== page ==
THE DIVINE ORDER


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I heartily recommend that you see “The Divine Order,” one of the best films of 2017, which opens on October 27. Writer-director Petra Volpe has created a superb film that is a new milestone in the cinema’s treatment of the need for the further empowerment of women. It is not pedantic, but a wonderfully entertaining, well-acted film that has humor as well as drama.

When do you think women in Switzerland got the right to vote? Amazingly, it was not until 1971! Volpe sets the scene at the outset by a montage of militant actions in the 1960s and 70s political upheavals, then takes us to a sleepy little Swiss town where none of this has been happening.

The key figure in the story that unfolds is Nora Ruckstuhl, exquisitely acted by Marie Leunenberger, who is leading a typical life as a housewife, looking after her two sons and her husband, who rules the roost under Swiss law that says a husband must give permission for a wife to work. But there have been stirrings in Nora, who would like to achieve something in her own life other than looking after her family, and in addition, her nasty father-in-law who lives with them.

The arc of change begins when she is approached by women campaigning for the right to vote. Nora, her sense of self awakened, begins to get involved. It is a tribute to Leuenberger's performance that we see so much of the step-by-step transformation in Nora’s facial expressions as she begins to confront the problems unleashed by her actions.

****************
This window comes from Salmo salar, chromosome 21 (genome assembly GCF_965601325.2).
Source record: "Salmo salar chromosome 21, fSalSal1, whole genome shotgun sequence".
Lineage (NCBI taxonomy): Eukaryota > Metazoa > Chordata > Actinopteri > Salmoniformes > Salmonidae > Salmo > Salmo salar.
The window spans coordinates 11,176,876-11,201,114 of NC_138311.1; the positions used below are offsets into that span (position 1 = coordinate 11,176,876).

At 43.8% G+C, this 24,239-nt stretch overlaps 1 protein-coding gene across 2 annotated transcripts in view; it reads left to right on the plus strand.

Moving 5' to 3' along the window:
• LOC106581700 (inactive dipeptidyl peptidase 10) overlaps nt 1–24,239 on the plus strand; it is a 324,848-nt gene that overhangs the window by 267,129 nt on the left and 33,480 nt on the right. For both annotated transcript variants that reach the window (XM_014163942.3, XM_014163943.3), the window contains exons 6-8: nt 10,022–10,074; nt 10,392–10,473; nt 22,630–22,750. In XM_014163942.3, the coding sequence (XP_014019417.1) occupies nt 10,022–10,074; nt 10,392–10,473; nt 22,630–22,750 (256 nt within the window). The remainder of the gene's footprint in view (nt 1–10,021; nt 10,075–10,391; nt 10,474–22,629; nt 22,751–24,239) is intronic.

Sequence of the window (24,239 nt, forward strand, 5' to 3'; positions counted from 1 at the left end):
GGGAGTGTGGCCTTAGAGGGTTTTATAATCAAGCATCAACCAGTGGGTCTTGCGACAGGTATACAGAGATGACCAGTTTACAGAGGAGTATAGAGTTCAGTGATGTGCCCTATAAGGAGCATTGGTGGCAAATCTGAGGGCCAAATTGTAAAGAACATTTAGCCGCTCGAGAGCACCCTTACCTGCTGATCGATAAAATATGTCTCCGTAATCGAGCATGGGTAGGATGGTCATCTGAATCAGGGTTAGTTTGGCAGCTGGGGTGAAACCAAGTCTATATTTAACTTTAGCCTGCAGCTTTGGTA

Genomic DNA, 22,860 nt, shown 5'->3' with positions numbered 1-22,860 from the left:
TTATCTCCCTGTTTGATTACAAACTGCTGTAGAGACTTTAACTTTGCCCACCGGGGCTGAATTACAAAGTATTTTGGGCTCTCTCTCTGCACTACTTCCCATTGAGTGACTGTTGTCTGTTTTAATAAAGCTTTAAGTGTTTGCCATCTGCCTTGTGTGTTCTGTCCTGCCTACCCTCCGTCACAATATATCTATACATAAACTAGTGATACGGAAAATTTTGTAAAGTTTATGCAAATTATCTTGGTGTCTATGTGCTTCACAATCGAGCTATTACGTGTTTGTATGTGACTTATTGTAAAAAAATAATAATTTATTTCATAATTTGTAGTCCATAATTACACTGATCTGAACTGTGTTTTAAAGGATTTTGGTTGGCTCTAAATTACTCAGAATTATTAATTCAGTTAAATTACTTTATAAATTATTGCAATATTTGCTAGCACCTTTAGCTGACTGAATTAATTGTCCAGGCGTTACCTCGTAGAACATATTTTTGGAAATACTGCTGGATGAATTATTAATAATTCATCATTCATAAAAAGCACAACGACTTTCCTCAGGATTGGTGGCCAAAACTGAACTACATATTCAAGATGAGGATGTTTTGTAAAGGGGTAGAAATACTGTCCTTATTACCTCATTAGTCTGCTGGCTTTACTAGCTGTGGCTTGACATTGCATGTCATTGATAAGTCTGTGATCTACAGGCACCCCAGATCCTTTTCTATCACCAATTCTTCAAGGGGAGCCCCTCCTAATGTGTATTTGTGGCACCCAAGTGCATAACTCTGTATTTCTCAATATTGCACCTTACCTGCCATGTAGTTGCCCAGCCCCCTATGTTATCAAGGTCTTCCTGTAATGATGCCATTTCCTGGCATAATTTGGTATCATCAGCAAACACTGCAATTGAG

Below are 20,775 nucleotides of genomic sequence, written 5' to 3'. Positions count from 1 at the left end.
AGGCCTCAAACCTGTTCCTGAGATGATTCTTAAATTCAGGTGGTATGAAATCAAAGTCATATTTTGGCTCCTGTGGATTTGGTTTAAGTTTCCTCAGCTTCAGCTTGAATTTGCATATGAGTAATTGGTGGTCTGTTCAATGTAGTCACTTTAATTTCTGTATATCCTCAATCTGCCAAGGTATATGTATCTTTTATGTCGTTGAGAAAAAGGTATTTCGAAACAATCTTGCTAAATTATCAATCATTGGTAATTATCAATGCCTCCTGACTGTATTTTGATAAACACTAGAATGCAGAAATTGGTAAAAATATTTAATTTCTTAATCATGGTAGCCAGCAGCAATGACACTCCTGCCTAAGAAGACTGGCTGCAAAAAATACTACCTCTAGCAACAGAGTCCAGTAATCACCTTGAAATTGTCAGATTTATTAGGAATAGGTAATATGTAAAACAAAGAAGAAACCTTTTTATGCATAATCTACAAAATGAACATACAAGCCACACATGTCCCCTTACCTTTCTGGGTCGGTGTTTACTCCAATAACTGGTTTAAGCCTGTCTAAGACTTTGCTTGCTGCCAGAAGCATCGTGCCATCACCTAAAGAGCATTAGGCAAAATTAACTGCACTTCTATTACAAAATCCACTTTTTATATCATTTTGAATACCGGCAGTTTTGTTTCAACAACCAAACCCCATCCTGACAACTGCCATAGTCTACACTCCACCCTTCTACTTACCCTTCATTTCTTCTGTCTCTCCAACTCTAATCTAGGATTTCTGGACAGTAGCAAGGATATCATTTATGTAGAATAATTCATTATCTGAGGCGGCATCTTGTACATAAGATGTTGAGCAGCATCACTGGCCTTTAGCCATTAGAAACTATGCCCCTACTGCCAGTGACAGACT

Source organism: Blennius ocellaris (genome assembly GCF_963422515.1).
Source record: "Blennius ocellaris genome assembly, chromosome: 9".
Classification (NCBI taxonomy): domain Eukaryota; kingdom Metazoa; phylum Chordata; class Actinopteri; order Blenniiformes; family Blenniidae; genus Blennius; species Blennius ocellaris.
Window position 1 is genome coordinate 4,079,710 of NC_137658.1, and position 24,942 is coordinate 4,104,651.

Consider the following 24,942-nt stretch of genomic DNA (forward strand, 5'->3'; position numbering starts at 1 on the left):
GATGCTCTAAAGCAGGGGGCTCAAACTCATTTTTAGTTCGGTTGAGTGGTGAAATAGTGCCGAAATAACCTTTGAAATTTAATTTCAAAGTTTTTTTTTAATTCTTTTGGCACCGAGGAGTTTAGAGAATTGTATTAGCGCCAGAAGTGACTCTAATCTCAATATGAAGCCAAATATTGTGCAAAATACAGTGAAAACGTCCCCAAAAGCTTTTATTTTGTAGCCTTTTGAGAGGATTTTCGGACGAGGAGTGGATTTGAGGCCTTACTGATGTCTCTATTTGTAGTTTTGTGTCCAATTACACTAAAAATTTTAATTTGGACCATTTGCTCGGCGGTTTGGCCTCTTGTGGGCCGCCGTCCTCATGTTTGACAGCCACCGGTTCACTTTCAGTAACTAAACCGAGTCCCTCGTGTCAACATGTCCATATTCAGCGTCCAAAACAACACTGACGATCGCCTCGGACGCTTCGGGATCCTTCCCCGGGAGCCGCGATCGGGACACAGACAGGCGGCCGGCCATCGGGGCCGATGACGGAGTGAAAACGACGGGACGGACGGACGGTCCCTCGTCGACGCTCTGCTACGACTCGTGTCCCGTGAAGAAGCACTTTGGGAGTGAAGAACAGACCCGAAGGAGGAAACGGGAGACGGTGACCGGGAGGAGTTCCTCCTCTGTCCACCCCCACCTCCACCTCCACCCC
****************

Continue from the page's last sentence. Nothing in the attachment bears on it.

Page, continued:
Volpe builds her story carefully, detailing what happens with Nora’s astonished husband Hans (played excellently by Max Simonischek), and with other husbands in the village, women who are cowed, and the few who are liberated. There is the counter-campaign against voting rights for women, an issue to be decided by men, and the personal conflicts that arise.

Nora and others find a meeting home in a defunct restaurant taken over by Graziella, a warm and stylish divorced woman from Italy, played sympathetically by Marta Zoffoli, who reopens the place as a pizzeria. An entertaining sequence involves Graziella taking Nora to get a more attractive hairdo and some more with-it clothing, part of her growing transformation.

One of the best scenes involves women gathered to hear a women’s empowerment lecturer talk about getting to know one’s vagina and enjoy sex. An array of vagina sketches illustrates information about matching one’s own to a choice among the amusingly named varieties.

There is further pleasure in seeing how Nora’s husband and sons must start to handle housework as Nora and women of the town go on strike. The film achieves complexity in also dramatizing how men are adversely affected in the established way of life.

Volpe daringly provides an intimate ending of the kind that one is unlikely to find in a less adventurous film. It is a perfect finale to the story she has meticulously constructed and nurtured. “The Divine Order” of the title is shattered by action for change, and the point is made that liberation for women can help men to a happier life as well.

The film is replete with good performances, whether as friend or foe, including one by Sibylle Brunner as Vroni, an older woman whose contribution is pivotal. Ella Rumpf brings rebellious spirit to Hanna, Nora’s non-conformist niece, who is sent to reform school and prison with the complicity of her parents, an event that appalls Nora.

The cinematography by Judith Kaufmann is also notable in that we get a solid visual portrait of the Swiss town chosen as the location and the surroundings of Switzerland’s natural beauty. On all counts “The Divine Order” is a very special film that is entertaining, politically important and emotionally gratifying. A Zeitgeist Films release in association with Kino Lorber. Reviewed October 23, 2017.








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